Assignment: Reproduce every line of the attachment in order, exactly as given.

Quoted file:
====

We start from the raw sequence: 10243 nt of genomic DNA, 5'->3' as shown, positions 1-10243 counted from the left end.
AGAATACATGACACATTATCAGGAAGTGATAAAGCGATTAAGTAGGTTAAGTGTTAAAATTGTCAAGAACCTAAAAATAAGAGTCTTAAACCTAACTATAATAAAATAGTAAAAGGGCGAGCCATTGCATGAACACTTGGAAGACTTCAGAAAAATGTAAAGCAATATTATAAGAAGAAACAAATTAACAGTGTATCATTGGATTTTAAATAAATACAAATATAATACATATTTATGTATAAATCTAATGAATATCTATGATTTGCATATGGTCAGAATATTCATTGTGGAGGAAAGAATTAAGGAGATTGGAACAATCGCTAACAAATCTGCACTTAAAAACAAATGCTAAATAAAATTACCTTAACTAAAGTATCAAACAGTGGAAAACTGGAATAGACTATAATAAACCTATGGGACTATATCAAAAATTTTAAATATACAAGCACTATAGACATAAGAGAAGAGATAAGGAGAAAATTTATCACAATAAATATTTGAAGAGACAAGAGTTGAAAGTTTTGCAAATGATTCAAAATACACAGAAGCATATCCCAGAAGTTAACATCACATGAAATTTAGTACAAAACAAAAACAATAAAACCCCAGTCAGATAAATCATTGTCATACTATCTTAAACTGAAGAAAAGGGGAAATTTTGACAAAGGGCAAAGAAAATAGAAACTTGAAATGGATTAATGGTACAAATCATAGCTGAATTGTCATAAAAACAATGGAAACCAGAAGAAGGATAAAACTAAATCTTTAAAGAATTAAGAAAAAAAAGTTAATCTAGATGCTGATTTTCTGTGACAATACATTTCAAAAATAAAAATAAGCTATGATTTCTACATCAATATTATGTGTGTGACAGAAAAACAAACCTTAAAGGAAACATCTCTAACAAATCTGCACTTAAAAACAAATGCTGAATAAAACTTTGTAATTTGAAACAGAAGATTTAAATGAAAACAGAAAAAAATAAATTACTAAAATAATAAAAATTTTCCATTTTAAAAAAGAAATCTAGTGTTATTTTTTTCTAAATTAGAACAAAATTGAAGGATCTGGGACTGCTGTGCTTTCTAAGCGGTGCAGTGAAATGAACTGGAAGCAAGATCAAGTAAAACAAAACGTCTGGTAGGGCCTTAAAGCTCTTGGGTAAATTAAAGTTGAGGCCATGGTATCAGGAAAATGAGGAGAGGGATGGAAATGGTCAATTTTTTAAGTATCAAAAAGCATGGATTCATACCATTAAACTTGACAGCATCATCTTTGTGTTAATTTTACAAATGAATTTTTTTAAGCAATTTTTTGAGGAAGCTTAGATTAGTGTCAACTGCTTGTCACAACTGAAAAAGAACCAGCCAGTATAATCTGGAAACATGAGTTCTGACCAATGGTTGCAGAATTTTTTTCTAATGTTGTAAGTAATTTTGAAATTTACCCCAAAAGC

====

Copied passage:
We start from the raw sequence: 10243 nt of genomic DNA, 5'->3' as shown, positions 1-10243 counted from the left end.
AGAATACATGACACATTATCAGGAAGTGATAAAGCGATTAAGTAGGTTAAGTGTTAAAATTGTCAAGAACCTAAAAATAAGAGTCTTAAACCTAACTATAATAAAATAGTAAAAGGGCGAGCCATTGCATGAACACTTGGAAGACTTCAGAAAAATGTAAAGCAATATTATAAGAAGAAACAAATTAACAGTGTATCATTGGATTTTAAATAAATACAAATATAATACATATTTATGTATAAATCTAATGAATATCTATGATTTGCATATGGTCAGAATATTCATTGTGGAGGAAAGAATTAAGGAGATTGGAACAATCGCTAACAAATCTGCACTTAAAAACAAATGCTAAATAAAATTACCTTAACTAAAGTATCAAACAGTGGAAAACTGGAATAGACTATAATAAACCTATGGGACTATATCAAAAATTTTAAATATACAAGCACTATAGACATAAGAGAAGAGATAAGGAGAAAATTTATCACAATAAATATTTGAAGAGACAAGAGTTGAAAGTTTTGCAAATGATTCAAAATACACAGAAGCATATCCCAGAAGTTAACATCACATGAAATTTAGTACAAAACAAAAACAATAAAACCCCAGTCAGATAAATCATTGTCATACTATCTTAAACTGAAGAAAAGGGGAAATTTTGACAAAGGGCAAAGAAAATAGAAACTTGAAATGGATTAATGGTACAAATCATAGCTGAATTGTCATAAAAACAATGGAAACCAGAAGAAGGATAAAACTAAATCTTTAAAGAATTAAGAAAAAAAAGTTAATCTAGATGCTGATTTTCTGTGACAATACATTTCAAAAATAAAAATAAGCTATGATTTCTACATCAATATTATGTGTGTGACAGAAAAACAAACCTTAAAGGAAACATCTCTAACAAATCTGCACTTAAAAACAAATGCTGAATAAAACTTTGTAATTTGAAACAGAAGATTTAAATGAAAACAGAAAAAAATAAATTACTAAAATAATAAAAATTTTCCATTTTAAAAAAGAAATCTAGTGTTATTTTTTTCTAAATTAGAACAAAATTGAAGGATCTGGGACTGCTGTGCTTTCTAAGCGGTGCAGTGAAATGAACTGGAAGCAAGATCAAGTAAAACAAAACGTCTGGTAGGGCCTTAAAGCTCTTGGGTAAATTAAAGTTGAGGCCATGGTATCAGGAAAATGAGGAGAGGGATGGAAATGGTCAATTTTTTAAGTATCAAAAAGCATGGATTCATACCATTAAACTTGACAGCATCATCTTTGTGTTAATTTTACAAATGAATTTTTTTAAGCAATTTTTTGAGGAAGCTTAGATTAGTGTCAACTGCTTGTCACAACTGAAAAAGAACCAGCCAGTATAATCTGGAAACATGAGTTCTGACCAATGGTTGCAGAATTTTTTTCTAATGTTGTAAGTAATTTTGAAATTTACCCCAAAAGC